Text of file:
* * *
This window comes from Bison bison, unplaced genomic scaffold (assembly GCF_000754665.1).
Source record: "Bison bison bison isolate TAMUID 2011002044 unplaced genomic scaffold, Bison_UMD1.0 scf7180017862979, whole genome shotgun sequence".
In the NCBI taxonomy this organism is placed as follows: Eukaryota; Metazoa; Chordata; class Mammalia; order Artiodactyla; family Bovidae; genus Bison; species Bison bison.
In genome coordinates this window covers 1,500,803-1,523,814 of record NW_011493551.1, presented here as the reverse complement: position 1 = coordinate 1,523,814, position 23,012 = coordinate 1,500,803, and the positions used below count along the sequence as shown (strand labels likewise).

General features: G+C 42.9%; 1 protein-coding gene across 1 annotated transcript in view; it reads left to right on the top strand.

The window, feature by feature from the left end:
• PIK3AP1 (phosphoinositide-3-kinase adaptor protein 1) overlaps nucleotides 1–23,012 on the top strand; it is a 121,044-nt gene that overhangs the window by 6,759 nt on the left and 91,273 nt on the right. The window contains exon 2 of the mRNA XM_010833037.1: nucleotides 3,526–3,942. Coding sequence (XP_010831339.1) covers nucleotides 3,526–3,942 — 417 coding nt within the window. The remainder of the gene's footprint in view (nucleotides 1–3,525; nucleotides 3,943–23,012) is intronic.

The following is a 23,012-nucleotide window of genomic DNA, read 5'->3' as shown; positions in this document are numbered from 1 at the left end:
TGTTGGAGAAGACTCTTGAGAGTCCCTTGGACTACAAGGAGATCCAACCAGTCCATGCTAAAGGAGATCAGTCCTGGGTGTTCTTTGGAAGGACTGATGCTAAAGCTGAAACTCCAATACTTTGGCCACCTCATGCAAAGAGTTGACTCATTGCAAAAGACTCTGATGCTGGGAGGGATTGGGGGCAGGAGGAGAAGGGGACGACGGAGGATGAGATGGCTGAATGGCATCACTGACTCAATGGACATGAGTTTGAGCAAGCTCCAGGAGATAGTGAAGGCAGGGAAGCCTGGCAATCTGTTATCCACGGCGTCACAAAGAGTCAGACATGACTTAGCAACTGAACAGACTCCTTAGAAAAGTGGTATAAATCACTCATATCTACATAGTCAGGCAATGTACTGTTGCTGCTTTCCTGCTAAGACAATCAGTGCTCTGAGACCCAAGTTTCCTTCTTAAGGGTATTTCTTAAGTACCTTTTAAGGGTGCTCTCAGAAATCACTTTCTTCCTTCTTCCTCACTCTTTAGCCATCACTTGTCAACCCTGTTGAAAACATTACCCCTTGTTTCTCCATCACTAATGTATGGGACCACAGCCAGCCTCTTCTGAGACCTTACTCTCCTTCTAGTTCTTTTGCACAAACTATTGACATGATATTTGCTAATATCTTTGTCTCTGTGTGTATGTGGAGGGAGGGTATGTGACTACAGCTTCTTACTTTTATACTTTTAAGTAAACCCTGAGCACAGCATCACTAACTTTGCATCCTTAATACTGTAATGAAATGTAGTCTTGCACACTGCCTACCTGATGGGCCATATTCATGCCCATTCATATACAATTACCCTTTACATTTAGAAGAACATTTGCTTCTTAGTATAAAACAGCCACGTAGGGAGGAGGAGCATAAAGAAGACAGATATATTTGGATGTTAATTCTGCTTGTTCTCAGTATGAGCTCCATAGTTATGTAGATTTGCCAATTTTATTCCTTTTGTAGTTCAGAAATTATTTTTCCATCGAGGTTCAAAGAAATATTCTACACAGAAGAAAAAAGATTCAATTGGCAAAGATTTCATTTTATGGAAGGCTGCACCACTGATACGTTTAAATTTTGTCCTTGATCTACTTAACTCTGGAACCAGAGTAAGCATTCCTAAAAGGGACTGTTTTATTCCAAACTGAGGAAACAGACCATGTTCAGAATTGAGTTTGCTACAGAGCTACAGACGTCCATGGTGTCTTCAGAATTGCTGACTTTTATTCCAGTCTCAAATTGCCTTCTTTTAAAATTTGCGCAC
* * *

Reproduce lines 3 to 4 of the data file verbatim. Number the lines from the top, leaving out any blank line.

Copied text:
In the NCBI taxonomy this organism is placed as follows: Eukaryota; Metazoa; Chordata; class Mammalia; order Artiodactyla; family Bovidae; genus Bison; species Bison bison.
In genome coordinates this window covers 1,500,803-1,523,814 of record NW_011493551.1, presented here as the reverse complement: position 1 = coordinate 1,523,814, position 23,012 = coordinate 1,500,803, and the positions used below count along the sequence as shown (strand labels likewise).